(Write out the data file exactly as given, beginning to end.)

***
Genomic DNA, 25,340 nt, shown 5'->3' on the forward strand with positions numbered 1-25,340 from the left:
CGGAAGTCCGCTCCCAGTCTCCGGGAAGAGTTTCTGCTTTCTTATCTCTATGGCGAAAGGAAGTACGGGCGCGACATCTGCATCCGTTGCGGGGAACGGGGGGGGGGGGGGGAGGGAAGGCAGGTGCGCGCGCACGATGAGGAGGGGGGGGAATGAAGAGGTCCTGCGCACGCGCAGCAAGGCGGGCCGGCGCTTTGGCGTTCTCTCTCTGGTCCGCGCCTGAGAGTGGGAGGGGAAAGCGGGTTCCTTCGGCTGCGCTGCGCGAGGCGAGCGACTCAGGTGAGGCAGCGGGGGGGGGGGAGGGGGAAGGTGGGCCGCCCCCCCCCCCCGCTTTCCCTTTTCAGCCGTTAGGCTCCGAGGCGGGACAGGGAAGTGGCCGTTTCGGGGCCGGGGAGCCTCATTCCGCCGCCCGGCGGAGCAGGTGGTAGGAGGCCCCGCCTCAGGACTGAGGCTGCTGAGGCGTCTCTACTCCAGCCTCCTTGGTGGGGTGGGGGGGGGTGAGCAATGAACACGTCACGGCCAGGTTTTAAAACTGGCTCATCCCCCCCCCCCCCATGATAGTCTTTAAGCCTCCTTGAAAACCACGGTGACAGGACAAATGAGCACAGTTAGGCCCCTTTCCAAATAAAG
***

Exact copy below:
Genomic DNA, 25,340 nt, shown 5'->3' on the forward strand with positions numbered 1-25,340 from the left:
CGGAAGTCCGCTCCCAGTCTCCGGGAAGAGTTTCTGCTTTCTTATCTCTATGGCGAAAGGAAGTACGGGCGCGACATCTGCATCCGTTGCGGGGAACGGGGGGGGGGGGGGGAGGGAAGGCAGGTGCGCGCGCACGATGAGGAGGGGGGGGAATGAAGAGGTCCTGCGCACGCGCAGCAAGGCGGGCCGGCGCTTTGGCGTTCTCTCTCTGGTCCGCGCCTGAGAGTGGGAGGGGAAAGCGGGTTCCTTCGGCTGCGCTGCGCGAGGCGAGCGACTCAGGTGAGGCAGCGGGGGGGGGGGAGGGGGAAGGTGGGCCGCCCCCCCCCCCCGCTTTCCCTTTTCAGCCGTTAGGCTCCGAGGCGGGACAGGGAAGTGGCCGTTTCGGGGCCGGGGAGCCTCATTCCGCCGCCCGGCGGAGCAGGTGGTAGGAGGCCCCGCCTCAGGACTGAGGCTGCTGAGGCGTCTCTACTCCAGCCTCCTTGGTGGGGTGGGGGGGGGTGAGCAATGAACACGTCACGGCCAGGTTTTAAAACTGGCTCATCCCCCCCCCCCCCATGATAGTCTTTAAGCCTCCTTGAAAACCACGGTGACAGGACAAATGAGCACAGTTAGGCCCCTTTCCAAATAAAG